US scientists say that a virtual pandemic of 2005 in the computer game World of Warcraft can help fight the disease of the coronavirus. According to scientists, simulation of epidemics in online games will simulate human behavior during real pandemics.
The online game World of Warcraft pandemic Corrupted Blood virus erupted on September 13, 2005, writes The Washington Post. Thousands of gamers have been devastated by the infection. The virus was transmitted if the players were close together, which corresponds to the current behavior of the coronavirus. The virtual epidemic began in the new Zul’Gurub area, where players had to battle a Hakkar creature that could cast their spell on Corrupted Blood. The goal was to add game dynamics and complexity, but the virus got out of control and infected players infected others in densely populated areas. At the same time, the behavior of gamers ten years ago was similar to what people now see.
“We have been watching closely not only our guild’s chat, but also the world, to understand where it is not necessary to go to get infected,” explained ex-WOW player Nadia Heller.
The game epidemic caught the attention of epidemiologist Dr. Nina Charles Fefferman, who also played in World of Warcraft. Together with Eric Lofgren, they investigated a virtual pandemic and summarized their findings in a 2007 article. Scientists have stated that the events in WOW can be used as one of the scenarios in the study of infectious diseases, because the behavior of gamers was very similar to the behavior of real people during the outbreak of infection.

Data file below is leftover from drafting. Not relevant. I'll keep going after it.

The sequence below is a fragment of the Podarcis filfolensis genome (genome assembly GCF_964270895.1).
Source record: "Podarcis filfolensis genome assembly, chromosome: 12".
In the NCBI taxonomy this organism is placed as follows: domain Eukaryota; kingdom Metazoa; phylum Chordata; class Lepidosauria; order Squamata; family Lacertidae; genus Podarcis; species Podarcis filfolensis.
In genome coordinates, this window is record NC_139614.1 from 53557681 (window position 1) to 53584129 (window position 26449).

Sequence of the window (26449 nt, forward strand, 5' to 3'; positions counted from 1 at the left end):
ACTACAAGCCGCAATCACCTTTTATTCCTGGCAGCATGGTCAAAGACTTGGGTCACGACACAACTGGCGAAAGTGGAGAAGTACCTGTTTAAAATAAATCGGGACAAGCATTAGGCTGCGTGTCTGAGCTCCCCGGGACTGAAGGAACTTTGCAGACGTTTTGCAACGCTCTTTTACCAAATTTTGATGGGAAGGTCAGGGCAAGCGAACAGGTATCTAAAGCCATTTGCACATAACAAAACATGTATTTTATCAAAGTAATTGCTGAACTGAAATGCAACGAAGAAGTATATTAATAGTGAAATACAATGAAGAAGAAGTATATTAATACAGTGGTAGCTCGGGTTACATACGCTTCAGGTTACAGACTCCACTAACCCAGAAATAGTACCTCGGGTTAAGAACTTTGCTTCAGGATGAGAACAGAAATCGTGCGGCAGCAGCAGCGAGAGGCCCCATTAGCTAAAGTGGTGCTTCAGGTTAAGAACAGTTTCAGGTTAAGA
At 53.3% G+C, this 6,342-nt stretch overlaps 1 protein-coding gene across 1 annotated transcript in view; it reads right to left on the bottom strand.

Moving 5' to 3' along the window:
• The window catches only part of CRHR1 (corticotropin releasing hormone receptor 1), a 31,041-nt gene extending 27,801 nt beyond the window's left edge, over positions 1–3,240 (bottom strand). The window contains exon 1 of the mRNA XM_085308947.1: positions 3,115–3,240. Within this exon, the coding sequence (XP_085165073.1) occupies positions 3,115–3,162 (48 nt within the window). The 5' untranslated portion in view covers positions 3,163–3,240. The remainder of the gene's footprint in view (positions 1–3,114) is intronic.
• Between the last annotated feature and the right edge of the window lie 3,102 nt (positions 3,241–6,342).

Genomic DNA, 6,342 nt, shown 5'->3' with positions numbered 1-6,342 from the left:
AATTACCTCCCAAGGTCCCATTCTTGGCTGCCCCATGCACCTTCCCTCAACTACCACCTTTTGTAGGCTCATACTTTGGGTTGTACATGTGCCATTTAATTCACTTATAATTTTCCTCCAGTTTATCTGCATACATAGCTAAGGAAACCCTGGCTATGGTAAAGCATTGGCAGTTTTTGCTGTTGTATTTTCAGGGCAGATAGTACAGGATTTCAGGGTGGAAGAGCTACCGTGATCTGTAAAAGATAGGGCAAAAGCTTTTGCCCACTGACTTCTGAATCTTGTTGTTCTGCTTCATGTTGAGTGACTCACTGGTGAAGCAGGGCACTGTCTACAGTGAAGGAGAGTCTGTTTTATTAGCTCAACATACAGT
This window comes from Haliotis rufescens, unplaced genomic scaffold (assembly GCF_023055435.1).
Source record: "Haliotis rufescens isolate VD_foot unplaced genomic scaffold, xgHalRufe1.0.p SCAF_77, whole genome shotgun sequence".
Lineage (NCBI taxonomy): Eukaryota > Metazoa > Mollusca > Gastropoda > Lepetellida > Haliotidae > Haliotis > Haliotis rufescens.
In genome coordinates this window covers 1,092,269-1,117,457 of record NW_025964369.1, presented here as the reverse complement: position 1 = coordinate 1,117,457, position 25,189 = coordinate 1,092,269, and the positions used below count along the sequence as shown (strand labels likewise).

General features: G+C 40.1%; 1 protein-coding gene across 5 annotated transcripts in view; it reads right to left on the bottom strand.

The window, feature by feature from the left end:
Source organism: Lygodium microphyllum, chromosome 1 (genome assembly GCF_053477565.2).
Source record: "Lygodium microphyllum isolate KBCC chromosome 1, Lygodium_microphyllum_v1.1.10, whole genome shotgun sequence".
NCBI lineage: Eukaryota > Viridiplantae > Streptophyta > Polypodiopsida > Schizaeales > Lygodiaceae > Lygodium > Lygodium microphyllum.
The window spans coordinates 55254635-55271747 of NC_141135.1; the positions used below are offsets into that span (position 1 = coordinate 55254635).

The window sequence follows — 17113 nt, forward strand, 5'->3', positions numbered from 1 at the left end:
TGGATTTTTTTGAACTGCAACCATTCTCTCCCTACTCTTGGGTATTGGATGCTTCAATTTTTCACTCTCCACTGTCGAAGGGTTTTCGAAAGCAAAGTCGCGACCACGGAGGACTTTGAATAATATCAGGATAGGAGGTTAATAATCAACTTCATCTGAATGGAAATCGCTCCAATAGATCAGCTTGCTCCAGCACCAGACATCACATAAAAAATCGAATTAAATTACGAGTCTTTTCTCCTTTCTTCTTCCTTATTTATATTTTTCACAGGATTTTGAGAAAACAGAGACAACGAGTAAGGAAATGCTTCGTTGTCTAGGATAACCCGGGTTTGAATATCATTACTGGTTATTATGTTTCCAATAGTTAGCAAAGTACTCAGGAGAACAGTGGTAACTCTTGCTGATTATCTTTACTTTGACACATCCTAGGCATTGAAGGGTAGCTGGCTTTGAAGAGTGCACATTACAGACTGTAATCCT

Scientists say that while simulations and computer models are created, they do not take into account the unexpected actions and logic of real people. It is almost impossible to develop a controlled epidemic with the participation of living people. Therefore, the game was the perfect place to track and analyze the human factor. However, one should not forget that people are more brave in the game and are at risk because they can be resurrected.
Another scholar at the University of Southern California, Dr. Dmitry Williams, disagrees with Fefferman’s findings. He explains this by saying that certain games push people into behaviors that they may not resort to in real life.
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